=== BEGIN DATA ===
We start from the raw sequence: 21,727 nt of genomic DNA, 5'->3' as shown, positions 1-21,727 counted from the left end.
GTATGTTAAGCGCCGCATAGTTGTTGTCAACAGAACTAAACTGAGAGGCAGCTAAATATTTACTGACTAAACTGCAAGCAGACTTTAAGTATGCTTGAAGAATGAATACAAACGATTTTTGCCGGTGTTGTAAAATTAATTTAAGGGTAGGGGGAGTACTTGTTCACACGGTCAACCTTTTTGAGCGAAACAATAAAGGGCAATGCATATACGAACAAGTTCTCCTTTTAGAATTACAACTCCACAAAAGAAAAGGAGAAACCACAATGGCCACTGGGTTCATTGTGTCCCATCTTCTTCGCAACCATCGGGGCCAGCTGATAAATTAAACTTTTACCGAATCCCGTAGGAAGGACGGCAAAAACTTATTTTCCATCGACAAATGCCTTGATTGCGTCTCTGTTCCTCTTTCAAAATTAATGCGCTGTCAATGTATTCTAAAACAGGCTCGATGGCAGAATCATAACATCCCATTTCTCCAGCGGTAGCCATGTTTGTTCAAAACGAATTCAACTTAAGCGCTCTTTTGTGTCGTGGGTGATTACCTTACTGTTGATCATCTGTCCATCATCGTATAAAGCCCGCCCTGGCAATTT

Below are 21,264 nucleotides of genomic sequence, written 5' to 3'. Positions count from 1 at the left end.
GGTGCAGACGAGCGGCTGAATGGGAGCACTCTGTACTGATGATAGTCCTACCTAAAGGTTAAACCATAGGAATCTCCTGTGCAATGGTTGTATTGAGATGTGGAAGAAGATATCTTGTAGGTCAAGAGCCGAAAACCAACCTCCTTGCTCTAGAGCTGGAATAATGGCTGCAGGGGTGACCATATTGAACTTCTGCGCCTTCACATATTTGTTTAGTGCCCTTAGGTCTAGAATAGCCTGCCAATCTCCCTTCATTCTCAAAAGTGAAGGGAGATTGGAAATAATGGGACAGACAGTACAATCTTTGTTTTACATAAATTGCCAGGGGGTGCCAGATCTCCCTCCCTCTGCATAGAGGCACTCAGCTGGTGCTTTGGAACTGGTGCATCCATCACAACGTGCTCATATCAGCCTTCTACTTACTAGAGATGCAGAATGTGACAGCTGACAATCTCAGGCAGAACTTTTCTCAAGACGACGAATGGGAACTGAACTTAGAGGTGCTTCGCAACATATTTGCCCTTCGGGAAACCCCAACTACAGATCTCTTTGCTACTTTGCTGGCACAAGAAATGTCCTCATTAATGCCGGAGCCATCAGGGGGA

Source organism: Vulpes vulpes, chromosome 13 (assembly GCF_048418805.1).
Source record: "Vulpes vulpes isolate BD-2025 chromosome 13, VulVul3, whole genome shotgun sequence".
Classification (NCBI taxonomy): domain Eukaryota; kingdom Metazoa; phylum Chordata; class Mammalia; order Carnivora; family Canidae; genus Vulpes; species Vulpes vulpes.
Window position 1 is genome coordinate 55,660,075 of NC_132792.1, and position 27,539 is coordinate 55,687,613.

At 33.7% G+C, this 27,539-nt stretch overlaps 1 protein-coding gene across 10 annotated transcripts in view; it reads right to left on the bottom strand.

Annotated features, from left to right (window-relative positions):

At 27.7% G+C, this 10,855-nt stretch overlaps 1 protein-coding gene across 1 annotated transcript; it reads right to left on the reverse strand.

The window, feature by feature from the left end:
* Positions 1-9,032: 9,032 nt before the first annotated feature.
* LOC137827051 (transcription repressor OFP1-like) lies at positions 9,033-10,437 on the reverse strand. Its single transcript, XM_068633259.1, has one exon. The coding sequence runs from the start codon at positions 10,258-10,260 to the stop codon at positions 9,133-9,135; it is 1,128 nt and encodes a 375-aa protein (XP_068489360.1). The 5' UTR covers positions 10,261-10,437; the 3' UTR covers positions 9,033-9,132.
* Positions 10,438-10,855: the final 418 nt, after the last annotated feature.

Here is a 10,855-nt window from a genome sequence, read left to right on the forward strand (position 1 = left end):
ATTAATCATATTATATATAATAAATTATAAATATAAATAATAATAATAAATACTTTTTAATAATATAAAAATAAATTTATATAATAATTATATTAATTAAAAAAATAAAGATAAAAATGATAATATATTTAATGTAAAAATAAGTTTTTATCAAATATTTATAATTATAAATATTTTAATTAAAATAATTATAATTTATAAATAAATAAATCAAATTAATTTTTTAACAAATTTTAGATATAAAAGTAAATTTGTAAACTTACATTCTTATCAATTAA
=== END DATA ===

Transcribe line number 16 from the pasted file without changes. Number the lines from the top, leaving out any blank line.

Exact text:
Here is a 10,855-nt window from a genome sequence, read left to right on the forward strand (position 1 = left end):